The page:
Wombwell Rainbow Interviews: Chris Hemingway

Wombwell Rainbow Interviews

I am honoured and privileged that the following writers local, national and international have agreed to be interviewed by me. I gave the writers two options: an emailed list of questions or a more fluid interview via messenger.
The usual ground is covered about motivation, daily routines and work ethic, but some surprises too. Some of these poets you may know, others may be new to you. I hope you enjoy the experience as much as I do.

Party in the diaryhouse final

Chris Hemingway

is a poet and songwriter from Gloucestershire. His previous books include Cigarettes and Daffodils, and The Future. Chris helps with the organisation of the Cheltenham Poetry Festival and the Gloucestershire Writers’ Network. He was once described in Bristol’s Venue magazine as “suffering from hip Sunday school teacher with guitar syndrome”, but that was probably just because of the spectacles…

The Interview

1. What inspired you  to write poetry?

Lyrics and lyricists, specifically hearing “I am the Walrus” and “Life on Mars”, and reading Bob Dylan’s “Tarantula”, all at about age 15.

2. Who introduced you to poetry?

So following on from this, it may well have been reading the NME, and Charles Shaar Murray’s illustrated record bios of The Beatles and Bowie (12 inch square books, including reproduction sleeves).  I passed up on English Literature at school, picking technical drawing instead, so I don’t have any formal education in poetry (I haven’t drawn any bolts since 1978 either).

3. How aware were you of the dominating presence of older poets?

Ha, that sounds like a loaded question !  Not so much about age, but I know there’s a poetry establishment, and I’m guessing I’m not that good a fit for it.

4. What is your daily writing routine

I’d very much like to have a regular writing routine….I’ve got a full time job (working in finance and statistics) and have a teenage daughter, so need to fit my writing round these priorities !  I can start off poems in my head (and edit them to an extent), so getting them written down takes up less time.  I find walking and swimming good for starting up writing, and I do have routines for these.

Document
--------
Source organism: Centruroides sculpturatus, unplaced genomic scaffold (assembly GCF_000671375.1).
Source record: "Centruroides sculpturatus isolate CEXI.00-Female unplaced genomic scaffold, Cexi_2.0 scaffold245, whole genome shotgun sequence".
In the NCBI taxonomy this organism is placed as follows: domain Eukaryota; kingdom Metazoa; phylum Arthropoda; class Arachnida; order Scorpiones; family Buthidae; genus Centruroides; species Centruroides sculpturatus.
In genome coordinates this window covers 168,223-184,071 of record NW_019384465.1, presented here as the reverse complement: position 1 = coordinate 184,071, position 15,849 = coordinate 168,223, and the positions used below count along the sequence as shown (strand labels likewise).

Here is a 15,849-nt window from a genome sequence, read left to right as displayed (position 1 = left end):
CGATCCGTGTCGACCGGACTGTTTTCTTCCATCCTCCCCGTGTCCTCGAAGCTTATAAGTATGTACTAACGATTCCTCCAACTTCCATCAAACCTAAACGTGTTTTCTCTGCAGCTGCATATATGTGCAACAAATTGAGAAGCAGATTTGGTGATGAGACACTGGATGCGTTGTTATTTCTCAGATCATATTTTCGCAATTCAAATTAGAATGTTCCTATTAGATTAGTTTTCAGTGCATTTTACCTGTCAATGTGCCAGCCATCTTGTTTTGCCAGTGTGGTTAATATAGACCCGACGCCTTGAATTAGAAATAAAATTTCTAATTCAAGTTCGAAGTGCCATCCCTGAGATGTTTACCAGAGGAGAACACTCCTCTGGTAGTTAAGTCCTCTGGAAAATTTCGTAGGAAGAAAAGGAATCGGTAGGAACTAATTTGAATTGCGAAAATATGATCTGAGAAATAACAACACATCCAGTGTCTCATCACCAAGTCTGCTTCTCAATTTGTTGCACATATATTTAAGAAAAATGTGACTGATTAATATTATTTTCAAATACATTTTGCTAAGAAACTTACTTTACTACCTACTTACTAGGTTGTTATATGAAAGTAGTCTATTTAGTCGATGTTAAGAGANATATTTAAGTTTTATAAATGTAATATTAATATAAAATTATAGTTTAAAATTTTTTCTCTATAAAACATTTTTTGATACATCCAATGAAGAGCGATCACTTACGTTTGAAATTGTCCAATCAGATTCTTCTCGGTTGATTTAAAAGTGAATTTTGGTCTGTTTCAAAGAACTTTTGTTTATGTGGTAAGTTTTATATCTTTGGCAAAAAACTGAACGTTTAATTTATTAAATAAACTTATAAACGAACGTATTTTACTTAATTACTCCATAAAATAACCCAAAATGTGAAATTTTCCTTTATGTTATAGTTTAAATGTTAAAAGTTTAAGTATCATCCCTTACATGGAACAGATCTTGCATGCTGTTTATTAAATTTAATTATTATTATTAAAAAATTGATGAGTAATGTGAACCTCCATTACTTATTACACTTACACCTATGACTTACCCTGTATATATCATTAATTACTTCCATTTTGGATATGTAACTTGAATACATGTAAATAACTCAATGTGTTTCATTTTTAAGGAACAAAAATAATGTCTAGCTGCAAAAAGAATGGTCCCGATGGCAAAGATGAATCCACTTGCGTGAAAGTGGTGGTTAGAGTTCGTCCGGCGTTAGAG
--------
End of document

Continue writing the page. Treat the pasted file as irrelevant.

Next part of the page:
5. What motivates you to write?

I think it’s to be able to articulate something (an idea, feeling or memory) concisely, and hopefully to do so in an original way.  That’s something  I value.  This question also made me think of a Michael Palin interview, where he suggested part of what drove Monty Python was the idea that if they wrote about something, they wouldn’t become it !

6. What is your work ethic?

I like to act on ideas, and see them through.  I’m not a dedicated editor though, I get impatient to move onto the next thing.

7. How do the writers you read when you were young influence you today?

The writers I was reading (or watching, or listening to) when I was between 14 and 23 definitely influenced me most intensely, and probably continue to do so.  I think the main things I’ve kept with me from these artists are a sense that writing should take the reader to a particular point/ moment, a sympathy and curiosity for outsiders, and that writing can be visual.

8. Who of today’s writers do you admire the most and why?

Probably Simon Armitage, for the range he writes about, and how much ground he can cover in a single poem, and also writers like Anna Saunders, Kate Garrett and Stephen Daniels, for the way they seem able  to really inhabit their poetry.

And outside of poetry, David Peace and Nick Cave, for sheer genius !

9. Why do you write, as opposed to doing anything else?

I like the immediacy of writing (that’s why I’m not a novelist), and the simplicity of using words (I’m also a musician, but not a prolific one).  I invest a lot in my parenting and day job roles, so prioritising writing can only be for specific occasions !

10. What would you say to someone who asked you “How do you become a writer?”

That if you’ve started and finished a piece of writing, then you’re a writer. But not to limit yourself to particular forms, or subject matter.  Also, that although you’ll have a good sense about what works and what doesn’t, try and get feedback, from friends, local writing groups, writing classes or workshops.  At that point I’d probably plug the groups I’m involved with  locally, (Gloucestershire Writers Network, Cheltenham Poetry Festival, New Bohemians@Charlton Kings ) and also the Squiffy Gnu poetry Prompt Group, which is on Facebook, so potentially international..


11. Tell me about the writing projects you have on at the moment.

I’ve had a pamphlet (“Party in the Diaryhouse”) recently published by Picaroon Poetry, so I’m promoting this (including readings in Worcester, Bristol, Cheltenham and Sheffield coming up, but I’m keen to do more !), and also developing my website.  I’m completing  and sorting poems for my second pamphlet, as well as regularly writing and (fairly) regularly submitting material for magazines and journals.  More links below

Thank you Paul, I’ve enjoyed doing this !

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